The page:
Europe’s job market is booming. So why are so many workers so angry?
Unemployment in Europe is at its lowest level in a generation. Ten million more people have jobs today than before the financial crisis a decade ago. Demand for workers remains high, with more job openings than ever before across the European Union. Of the 22 EU countries that have a minimum wage, all but Latvia raised theirs last year.
Yet behind the numbers is a shift that is changing Europe. A growing proportion of new jobs are part-time, temporary or self-employed positions that lack the benefits that European workers have long expected.
By last year, 14.2% of European jobs were temporary, compared with just 4% in the U.S.—leaving many workers without insurance, a pension or disability benefits.
The result is a surge in the ranks of Europeans who have jobs and still struggle to make ends meet, while watching the lives of many others improve.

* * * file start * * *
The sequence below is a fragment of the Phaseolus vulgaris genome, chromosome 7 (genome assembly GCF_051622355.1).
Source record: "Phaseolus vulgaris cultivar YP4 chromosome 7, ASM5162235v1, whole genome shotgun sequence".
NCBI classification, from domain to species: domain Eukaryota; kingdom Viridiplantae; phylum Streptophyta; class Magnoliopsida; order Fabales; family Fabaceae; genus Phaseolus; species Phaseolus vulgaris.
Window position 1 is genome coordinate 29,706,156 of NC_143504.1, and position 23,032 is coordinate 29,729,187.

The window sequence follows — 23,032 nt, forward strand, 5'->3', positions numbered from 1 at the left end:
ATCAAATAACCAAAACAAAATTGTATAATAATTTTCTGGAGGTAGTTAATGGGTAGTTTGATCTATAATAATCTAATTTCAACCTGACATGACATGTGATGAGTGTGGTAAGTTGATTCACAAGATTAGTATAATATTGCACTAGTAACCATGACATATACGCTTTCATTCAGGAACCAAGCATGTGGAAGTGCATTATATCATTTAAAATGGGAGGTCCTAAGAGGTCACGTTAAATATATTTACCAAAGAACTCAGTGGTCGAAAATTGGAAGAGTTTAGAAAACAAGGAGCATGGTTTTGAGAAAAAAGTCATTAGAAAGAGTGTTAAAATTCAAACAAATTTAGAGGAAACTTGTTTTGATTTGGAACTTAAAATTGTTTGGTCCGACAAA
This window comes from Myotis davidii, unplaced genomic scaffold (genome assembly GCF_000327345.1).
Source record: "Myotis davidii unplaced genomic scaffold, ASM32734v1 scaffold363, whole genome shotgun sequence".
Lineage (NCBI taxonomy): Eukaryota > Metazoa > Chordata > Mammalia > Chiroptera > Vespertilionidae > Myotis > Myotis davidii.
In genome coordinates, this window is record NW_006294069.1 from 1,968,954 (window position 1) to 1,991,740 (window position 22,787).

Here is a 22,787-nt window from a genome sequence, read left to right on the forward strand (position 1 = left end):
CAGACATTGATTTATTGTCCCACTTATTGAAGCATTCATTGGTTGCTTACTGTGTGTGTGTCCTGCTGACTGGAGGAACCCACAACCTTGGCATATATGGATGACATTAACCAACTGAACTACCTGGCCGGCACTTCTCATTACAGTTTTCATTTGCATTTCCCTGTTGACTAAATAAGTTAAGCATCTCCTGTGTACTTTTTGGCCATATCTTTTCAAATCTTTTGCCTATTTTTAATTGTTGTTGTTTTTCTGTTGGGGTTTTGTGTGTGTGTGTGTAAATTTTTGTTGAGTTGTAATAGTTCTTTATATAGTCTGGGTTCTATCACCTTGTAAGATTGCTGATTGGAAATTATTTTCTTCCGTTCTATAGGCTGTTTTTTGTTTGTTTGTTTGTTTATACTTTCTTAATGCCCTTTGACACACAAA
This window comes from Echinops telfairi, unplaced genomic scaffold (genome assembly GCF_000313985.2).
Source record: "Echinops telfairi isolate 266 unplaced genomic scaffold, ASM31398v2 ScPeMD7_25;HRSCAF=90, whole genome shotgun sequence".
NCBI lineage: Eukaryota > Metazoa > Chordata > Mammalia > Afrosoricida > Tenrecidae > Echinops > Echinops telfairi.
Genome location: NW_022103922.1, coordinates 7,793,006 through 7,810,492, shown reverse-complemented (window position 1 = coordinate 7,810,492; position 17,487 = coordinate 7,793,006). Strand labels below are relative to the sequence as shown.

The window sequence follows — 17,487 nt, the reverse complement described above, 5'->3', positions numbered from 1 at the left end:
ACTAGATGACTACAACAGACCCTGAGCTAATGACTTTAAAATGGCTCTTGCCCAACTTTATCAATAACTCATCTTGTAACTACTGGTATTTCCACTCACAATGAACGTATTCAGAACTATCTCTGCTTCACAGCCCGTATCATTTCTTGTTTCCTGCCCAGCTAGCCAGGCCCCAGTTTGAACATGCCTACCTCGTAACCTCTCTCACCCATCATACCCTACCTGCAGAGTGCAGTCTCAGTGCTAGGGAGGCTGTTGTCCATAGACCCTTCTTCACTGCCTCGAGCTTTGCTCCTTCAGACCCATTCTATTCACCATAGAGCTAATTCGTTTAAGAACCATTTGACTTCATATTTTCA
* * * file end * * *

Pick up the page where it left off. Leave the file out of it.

“There are jobs being created, but they’re garbage jobs,” said Victor
Gerardo Ponce Arevalo,
a Spanish welder who defaulted on his mortgage in 2014, during the euro crisis, and now lives with his two daughters in subsidized public housing.
The share of eurozone workers at risk of poverty rose to 9.2% in 2018 (after peaking at 9.5% in 2016) from 7.9% in 2007.
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More than 15 million Europeans face precarious jobs, cuts in unemployment benefits and social programs cut by governments during the financial crisis. In Spain, Italy, Greece and elsewhere in Western Europe, that growing instability has fueled enthusiasm for fringe political movements and drained support for social-democratic parties that represented labor unions for decades.
In France, the yellow-vest protest movement that rattled the government for months was sparked last year by workers’ anger over living costs, including a gasoline tax that made commuting more expensive.